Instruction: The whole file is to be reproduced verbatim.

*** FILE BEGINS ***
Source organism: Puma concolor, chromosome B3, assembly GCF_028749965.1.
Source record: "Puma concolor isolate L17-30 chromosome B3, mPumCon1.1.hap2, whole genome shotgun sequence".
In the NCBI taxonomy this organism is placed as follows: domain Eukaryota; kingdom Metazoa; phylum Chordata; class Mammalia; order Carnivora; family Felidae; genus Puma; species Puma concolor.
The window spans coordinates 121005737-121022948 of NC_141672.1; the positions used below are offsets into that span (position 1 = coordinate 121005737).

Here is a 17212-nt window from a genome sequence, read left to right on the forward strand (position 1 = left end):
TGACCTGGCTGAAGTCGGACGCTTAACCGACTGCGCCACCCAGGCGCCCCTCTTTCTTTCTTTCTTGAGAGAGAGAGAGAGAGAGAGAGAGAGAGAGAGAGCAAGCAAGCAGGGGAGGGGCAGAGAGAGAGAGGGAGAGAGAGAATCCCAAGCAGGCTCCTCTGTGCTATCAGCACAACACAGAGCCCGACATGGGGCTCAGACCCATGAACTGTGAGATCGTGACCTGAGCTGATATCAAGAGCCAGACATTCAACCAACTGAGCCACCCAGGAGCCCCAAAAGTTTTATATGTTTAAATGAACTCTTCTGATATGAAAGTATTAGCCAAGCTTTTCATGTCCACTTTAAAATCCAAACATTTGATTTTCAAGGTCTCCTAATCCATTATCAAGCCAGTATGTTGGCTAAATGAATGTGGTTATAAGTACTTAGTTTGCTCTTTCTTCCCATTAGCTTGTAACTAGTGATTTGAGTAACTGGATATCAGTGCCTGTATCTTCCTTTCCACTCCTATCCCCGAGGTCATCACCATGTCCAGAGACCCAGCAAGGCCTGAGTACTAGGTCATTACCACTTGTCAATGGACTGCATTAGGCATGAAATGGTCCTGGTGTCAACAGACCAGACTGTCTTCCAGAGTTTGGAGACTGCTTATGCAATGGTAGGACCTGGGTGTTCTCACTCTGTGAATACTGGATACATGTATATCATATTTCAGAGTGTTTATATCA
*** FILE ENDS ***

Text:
Source organism: Puma concolor, chromosome B3, assembly GCF_028749965.1.
Source record: "Puma concolor isolate L17-30 chromosome B3, mPumCon1.1.hap2, whole genome shotgun sequence".
In the NCBI taxonomy this organism is placed as follows: domain Eukaryota; kingdom Metazoa; phylum Chordata; class Mammalia; order Carnivora; family Felidae; genus Puma; species Puma concolor.
The window spans coordinates 121005737-121022948 of NC_141672.1; the positions used below are offsets into that span (position 1 = coordinate 121005737).

Here is a 17212-nt window from a genome sequence, read left to right on the forward strand (position 1 = left end):
TGACCTGGCTGAAGTCGGACGCTTAACCGACTGCGCCACCCAGGCGCCCCTCTTTCTTTCTTTCTTGAGAGAGAGAGAGAGAGAGAGAGAGAGAGAGAGAGCAAGCAAGCAGGGGAGGGGCAGAGAGAGAGAGGGAGAGAGAGAATCCCAAGCAGGCTCCTCTGTGCTATCAGCACAACACAGAGCCCGACATGGGGCTCAGACCCATGAACTGTGAGATCGTGACCTGAGCTGATATCAAGAGCCAGACATTCAACCAACTGAGCCACCCAGGAGCCCCAAAAGTTTTATATGTTTAAATGAACTCTTCTGATATGAAAGTATTAGCCAAGCTTTTCATGTCCACTTTAAAATCCAAACATTTGATTTTCAAGGTCTCCTAATCCATTATCAAGCCAGTATGTTGGCTAAATGAATGTGGTTATAAGTACTTAGTTTGCTCTTTCTTCCCATTAGCTTGTAACTAGTGATTTGAGTAACTGGATATCAGTGCCTGTATCTTCCTTTCCACTCCTATCCCCGAGGTCATCACCATGTCCAGAGACCCAGCAAGGCCTGAGTACTAGGTCATTACCACTTGTCAATGGACTGCATTAGGCATGAAATGGTCCTGGTGTCAACAGACCAGACTGTCTTCCAGAGTTTGGAGACTGCTTATGCAATGGTAGGACCTGGGTGTTCTCACTCTGTGAATACTGGATACATGTATATCATATTTCAGAGTGTTTATATCA